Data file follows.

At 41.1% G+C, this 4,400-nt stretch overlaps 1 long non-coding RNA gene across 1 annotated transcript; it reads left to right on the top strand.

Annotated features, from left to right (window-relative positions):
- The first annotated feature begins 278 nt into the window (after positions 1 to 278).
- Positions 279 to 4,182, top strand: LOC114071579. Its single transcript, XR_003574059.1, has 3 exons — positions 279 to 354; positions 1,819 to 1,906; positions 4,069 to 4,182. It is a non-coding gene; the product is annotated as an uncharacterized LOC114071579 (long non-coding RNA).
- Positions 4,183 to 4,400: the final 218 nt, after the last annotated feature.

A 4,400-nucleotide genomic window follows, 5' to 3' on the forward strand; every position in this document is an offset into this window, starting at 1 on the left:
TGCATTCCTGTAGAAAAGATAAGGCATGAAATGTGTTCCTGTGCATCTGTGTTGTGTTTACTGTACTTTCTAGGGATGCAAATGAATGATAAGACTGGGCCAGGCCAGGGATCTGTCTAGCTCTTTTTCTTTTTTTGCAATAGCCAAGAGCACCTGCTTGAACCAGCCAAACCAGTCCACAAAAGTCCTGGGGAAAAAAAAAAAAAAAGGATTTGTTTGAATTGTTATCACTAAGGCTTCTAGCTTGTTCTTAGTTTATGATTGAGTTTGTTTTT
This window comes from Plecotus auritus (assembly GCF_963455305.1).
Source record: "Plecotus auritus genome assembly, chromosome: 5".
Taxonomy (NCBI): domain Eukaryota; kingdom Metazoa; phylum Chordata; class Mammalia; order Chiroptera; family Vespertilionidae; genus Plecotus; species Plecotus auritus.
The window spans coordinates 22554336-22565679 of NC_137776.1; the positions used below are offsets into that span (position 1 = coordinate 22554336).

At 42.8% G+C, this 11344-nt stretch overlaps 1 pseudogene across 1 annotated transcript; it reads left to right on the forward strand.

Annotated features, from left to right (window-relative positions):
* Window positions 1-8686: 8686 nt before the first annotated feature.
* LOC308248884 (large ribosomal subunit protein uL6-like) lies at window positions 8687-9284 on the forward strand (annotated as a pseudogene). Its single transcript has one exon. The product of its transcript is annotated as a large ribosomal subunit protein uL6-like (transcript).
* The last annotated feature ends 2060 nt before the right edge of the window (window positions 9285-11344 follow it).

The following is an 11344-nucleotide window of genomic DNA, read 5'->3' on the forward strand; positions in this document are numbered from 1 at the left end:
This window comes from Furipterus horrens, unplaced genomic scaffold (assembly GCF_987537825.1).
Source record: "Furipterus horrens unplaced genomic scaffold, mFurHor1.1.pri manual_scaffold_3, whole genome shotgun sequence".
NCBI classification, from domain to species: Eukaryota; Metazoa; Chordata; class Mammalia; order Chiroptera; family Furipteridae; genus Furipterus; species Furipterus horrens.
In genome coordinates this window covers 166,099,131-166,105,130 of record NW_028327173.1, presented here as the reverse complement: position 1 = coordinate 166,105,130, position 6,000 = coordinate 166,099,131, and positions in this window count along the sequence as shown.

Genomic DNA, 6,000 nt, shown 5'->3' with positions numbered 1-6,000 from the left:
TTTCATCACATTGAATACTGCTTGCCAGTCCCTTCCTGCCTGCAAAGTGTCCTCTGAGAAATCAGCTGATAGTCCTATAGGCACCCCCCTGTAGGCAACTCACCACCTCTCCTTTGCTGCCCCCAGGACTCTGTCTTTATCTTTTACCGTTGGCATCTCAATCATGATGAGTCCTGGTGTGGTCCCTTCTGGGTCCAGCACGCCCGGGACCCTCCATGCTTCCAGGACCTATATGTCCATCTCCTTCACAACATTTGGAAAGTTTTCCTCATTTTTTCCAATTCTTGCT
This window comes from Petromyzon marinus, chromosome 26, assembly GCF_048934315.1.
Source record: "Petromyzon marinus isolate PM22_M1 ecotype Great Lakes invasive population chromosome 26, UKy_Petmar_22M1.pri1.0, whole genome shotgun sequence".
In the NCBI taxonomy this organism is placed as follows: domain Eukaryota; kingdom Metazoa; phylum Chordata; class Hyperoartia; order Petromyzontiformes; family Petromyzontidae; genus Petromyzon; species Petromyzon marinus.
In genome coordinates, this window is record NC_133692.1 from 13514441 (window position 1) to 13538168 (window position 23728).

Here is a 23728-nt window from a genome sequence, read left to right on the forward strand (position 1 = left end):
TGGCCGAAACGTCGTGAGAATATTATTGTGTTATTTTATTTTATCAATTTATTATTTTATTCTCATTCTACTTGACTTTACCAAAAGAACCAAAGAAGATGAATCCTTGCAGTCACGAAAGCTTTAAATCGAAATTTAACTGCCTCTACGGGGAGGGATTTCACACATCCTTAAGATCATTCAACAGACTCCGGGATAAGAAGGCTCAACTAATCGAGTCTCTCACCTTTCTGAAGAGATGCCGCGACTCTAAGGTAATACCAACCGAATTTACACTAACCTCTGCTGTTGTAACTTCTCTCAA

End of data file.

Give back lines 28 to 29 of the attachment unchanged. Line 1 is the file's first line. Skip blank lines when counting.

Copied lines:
Here is a 23728-nt window from a genome sequence, read left to right on the forward strand (position 1 = left end):
TGGCCGAAACGTCGTGAGAATATTATTGTGTTATTTTATTTTATCAATTTATTATTTTATTCTCATTCTACTTGACTTTACCAAAAGAACCAAAGAAGATGAATCCTTGCAGTCACGAAAGCTTTAAATCGAAATTTAACTGCCTCTACGGGGAGGGATTTCACACATCCTTAAGATCATTCAACAGACTCCGGGATAAGAAGGCTCAACTAATCGAGTCTCTCACCTTTCTGAAGAGATGCCGCGACTCTAAGGTAATACCAACCGAATTTACACTAACCTCTGCTGTTGTAACTTCTCTCAA